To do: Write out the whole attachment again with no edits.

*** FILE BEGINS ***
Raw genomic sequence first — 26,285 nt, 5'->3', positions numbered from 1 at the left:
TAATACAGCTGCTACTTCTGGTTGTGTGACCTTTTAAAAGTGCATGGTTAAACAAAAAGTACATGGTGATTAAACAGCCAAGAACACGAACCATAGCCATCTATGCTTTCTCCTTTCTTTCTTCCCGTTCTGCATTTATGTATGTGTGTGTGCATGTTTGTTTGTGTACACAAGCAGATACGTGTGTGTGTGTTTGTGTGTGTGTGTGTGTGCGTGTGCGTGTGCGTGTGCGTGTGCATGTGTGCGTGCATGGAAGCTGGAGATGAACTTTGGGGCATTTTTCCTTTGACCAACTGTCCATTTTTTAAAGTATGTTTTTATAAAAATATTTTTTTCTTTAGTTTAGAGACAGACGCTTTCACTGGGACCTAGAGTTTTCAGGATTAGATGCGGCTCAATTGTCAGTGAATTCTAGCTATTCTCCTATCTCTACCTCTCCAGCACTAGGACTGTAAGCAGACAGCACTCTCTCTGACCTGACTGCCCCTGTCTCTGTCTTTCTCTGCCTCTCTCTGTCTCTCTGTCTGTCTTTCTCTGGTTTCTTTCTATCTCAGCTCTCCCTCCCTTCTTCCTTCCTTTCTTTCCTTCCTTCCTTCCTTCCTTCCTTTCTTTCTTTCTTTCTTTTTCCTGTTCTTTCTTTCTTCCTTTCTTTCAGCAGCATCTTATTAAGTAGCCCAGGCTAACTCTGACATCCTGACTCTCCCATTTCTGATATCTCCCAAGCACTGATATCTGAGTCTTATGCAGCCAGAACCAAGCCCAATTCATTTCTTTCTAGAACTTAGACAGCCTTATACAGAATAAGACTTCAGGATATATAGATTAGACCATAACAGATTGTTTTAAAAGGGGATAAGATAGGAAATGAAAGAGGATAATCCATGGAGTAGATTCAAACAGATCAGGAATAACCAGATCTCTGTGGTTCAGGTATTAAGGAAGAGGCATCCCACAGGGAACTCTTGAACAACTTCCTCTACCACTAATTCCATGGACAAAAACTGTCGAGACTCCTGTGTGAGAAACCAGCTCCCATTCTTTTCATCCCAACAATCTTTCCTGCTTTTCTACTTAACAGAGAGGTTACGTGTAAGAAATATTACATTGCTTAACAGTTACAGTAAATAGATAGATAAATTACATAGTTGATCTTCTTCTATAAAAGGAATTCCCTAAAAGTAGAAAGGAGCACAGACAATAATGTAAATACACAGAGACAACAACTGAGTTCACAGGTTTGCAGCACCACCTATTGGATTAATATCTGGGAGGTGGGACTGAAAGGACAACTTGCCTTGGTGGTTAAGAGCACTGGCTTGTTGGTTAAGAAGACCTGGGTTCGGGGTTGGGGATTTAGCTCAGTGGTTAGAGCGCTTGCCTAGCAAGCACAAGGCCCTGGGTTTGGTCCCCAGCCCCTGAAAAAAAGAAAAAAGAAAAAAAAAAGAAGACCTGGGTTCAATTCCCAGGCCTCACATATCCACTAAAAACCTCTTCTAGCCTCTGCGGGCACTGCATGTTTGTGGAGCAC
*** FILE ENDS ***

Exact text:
Raw genomic sequence first — 26,285 nt, 5'->3', positions numbered from 1 at the left:
TAATACAGCTGCTACTTCTGGTTGTGTGACCTTTTAAAAGTGCATGGTTAAACAAAAAGTACATGGTGATTAAACAGCCAAGAACACGAACCATAGCCATCTATGCTTTCTCCTTTCTTTCTTCCCGTTCTGCATTTATGTATGTGTGTGTGCATGTTTGTTTGTGTACACAAGCAGATACGTGTGTGTGTGTTTGTGTGTGTGTGTGTGTGCGTGTGCGTGTGCGTGTGCGTGTGCATGTGTGCGTGCATGGAAGCTGGAGATGAACTTTGGGGCATTTTTCCTTTGACCAACTGTCCATTTTTTAAAGTATGTTTTTATAAAAATATTTTTTTCTTTAGTTTAGAGACAGACGCTTTCACTGGGACCTAGAGTTTTCAGGATTAGATGCGGCTCAATTGTCAGTGAATTCTAGCTATTCTCCTATCTCTACCTCTCCAGCACTAGGACTGTAAGCAGACAGCACTCTCTCTGACCTGACTGCCCCTGTCTCTGTCTTTCTCTGCCTCTCTCTGTCTCTCTGTCTGTCTTTCTCTGGTTTCTTTCTATCTCAGCTCTCCCTCCCTTCTTCCTTCCTTTCTTTCCTTCCTTCCTTCCTTCCTTCCTTTCTTTCTTTCTTTCTTTTTCCTGTTCTTTCTTTCTTCCTTTCTTTCAGCAGCATCTTATTAAGTAGCCCAGGCTAACTCTGACATCCTGACTCTCCCATTTCTGATATCTCCCAAGCACTGATATCTGAGTCTTATGCAGCCAGAACCAAGCCCAATTCATTTCTTTCTAGAACTTAGACAGCCTTATACAGAATAAGACTTCAGGATATATAGATTAGACCATAACAGATTGTTTTAAAAGGGGATAAGATAGGAAATGAAAGAGGATAATCCATGGAGTAGATTCAAACAGATCAGGAATAACCAGATCTCTGTGGTTCAGGTATTAAGGAAGAGGCATCCCACAGGGAACTCTTGAACAACTTCCTCTACCACTAATTCCATGGACAAAAACTGTCGAGACTCCTGTGTGAGAAACCAGCTCCCATTCTTTTCATCCCAACAATCTTTCCTGCTTTTCTACTTAACAGAGAGGTTACGTGTAAGAAATATTACATTGCTTAACAGTTACAGTAAATAGATAGATAAATTACATAGTTGATCTTCTTCTATAAAAGGAATTCCCTAAAAGTAGAAAGGAGCACAGACAATAATGTAAATACACAGAGACAACAACTGAGTTCACAGGTTTGCAGCACCACCTATTGGATTAATATCTGGGAGGTGGGACTGAAAGGACAACTTGCCTTGGTGGTTAAGAGCACTGGCTTGTTGGTTAAGAAGACCTGGGTTCGGGGTTGGGGATTTAGCTCAGTGGTTAGAGCGCTTGCCTAGCAAGCACAAGGCCCTGGGTTTGGTCCCCAGCCCCTGAAAAAAAGAAAAAAGAAAAAAAAAAGAAGACCTGGGTTCAATTCCCAGGCCTCACATATCCACTAAAAACCTCTTCTAGCCTCTGCGGGCACTGCATGTTTGTGGAGCAC